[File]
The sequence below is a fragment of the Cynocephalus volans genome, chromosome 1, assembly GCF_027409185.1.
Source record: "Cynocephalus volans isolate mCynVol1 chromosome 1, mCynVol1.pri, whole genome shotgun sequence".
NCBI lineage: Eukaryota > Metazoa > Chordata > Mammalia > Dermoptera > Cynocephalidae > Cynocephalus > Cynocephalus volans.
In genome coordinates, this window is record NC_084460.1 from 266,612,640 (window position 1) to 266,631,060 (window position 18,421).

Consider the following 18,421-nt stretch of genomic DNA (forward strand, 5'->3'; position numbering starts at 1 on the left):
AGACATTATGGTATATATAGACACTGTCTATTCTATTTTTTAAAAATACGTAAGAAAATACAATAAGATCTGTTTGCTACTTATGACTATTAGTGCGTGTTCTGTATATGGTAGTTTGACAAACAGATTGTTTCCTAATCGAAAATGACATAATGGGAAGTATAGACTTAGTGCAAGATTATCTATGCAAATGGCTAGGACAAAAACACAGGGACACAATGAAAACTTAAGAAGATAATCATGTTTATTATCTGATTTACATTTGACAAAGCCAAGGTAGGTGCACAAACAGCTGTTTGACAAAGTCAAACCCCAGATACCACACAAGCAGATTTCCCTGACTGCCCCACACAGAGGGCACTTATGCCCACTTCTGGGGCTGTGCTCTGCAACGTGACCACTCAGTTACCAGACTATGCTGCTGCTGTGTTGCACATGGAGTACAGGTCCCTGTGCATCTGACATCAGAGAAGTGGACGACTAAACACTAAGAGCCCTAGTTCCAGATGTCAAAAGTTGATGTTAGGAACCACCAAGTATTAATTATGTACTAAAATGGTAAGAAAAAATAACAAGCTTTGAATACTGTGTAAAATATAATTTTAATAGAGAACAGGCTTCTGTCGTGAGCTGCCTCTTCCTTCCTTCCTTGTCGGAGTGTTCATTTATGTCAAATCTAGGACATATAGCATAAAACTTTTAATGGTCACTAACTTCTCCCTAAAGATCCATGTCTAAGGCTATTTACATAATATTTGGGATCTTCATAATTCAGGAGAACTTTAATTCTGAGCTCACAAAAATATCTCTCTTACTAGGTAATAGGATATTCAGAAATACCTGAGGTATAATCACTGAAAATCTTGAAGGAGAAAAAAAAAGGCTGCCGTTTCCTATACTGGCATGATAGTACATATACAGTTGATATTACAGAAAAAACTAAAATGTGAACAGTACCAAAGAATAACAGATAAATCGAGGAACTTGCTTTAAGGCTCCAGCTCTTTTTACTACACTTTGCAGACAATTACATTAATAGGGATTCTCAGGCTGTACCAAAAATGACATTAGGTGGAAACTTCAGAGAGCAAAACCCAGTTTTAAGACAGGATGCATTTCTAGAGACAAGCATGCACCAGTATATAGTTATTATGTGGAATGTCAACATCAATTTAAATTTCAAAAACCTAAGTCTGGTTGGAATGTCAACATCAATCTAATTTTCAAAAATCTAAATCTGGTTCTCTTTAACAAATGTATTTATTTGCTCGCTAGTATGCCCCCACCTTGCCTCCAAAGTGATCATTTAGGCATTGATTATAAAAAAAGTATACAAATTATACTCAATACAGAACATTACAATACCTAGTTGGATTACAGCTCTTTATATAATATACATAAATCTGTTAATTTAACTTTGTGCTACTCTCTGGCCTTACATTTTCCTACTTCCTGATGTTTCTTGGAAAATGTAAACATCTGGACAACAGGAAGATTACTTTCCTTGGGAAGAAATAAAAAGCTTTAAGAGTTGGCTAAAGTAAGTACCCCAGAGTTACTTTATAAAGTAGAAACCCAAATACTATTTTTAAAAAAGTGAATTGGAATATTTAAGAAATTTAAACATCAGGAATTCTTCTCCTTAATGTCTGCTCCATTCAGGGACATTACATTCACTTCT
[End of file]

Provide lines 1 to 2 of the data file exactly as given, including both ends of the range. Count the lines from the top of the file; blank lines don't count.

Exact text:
The sequence below is a fragment of the Cynocephalus volans genome, chromosome 1, assembly GCF_027409185.1.
Source record: "Cynocephalus volans isolate mCynVol1 chromosome 1, mCynVol1.pri, whole genome shotgun sequence".